• To make maximum use of new technology when this will improve the quality of care provided.

What do these changes mean for patients and service users?

The ICS aims to develop proposals that include practical changes to improve patients’ lives. These include things that patients often tells the NHS they care about; like making it easier to see a GP, speeding up cancer diagnosis and offering help faster to people with mental ill-health.

The NHS is one of this country’s proudest achievements and it has always adapted to improve care for patients. The growing number of older people in England is in part a testament to its success. But with demand for NHS services rising, new technologies emerging and demand for social care increasing, the NHS needs once more to adapt to a changing world.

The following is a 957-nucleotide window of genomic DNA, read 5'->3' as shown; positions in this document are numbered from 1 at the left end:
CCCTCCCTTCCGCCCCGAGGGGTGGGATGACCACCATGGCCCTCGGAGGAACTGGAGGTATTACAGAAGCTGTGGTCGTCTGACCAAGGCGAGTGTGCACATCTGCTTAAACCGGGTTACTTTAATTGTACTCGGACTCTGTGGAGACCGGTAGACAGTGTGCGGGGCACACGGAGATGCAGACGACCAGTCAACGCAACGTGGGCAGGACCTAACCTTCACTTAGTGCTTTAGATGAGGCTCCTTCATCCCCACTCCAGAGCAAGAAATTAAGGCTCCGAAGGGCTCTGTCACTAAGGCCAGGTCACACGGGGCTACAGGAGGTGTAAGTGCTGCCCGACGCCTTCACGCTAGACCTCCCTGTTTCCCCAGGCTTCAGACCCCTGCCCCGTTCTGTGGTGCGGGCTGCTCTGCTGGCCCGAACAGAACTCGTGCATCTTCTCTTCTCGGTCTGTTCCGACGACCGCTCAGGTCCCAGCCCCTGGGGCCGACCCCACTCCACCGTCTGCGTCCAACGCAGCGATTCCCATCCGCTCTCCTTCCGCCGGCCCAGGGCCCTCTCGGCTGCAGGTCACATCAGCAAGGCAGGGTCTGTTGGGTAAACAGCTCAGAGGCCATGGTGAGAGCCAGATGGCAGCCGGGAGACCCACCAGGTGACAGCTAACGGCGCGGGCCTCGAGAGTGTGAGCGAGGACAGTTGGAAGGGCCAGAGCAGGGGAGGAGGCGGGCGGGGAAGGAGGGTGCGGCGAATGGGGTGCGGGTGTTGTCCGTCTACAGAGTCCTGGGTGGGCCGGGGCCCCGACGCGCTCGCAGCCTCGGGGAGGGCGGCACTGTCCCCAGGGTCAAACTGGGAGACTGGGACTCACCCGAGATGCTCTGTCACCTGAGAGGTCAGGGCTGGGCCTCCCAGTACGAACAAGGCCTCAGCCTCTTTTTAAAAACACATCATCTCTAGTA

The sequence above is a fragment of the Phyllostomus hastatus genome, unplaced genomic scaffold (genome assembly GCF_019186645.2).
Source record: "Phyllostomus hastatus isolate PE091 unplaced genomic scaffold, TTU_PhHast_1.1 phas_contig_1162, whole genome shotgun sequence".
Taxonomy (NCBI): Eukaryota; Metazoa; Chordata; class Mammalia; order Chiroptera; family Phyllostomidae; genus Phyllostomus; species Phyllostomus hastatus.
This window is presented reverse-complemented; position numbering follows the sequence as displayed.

What do these changes mean for frontline staff?

The proposals are based on local knowledge about the priorities and challenges in different parts of Lancashire and South Cumbria and other areas of the country. Frontline staff are crucial to understanding these. Many senior leaders come from a clinical background and leadership teams often include clinical representatives.

The ICS is developing strategies to deliver long-term solutions to local workforce challenges, as well as supporting staff to develop their skills and provide the best care possible for patients. 

Staff will be able to work more closely with colleagues from other organisations. This should give health and care professionals more time to spend with people who need their help by reducing any unnecessary duplication. Improved data sharing and technology will support staff in their roles. New ways of working will create new and flexible roles with development opportunities for staff. We want to ensure health and care staff in Lancashire and South Cumbria are upskilled and enabled to work at the highest level they can which will provide the highest possible level of care for patients.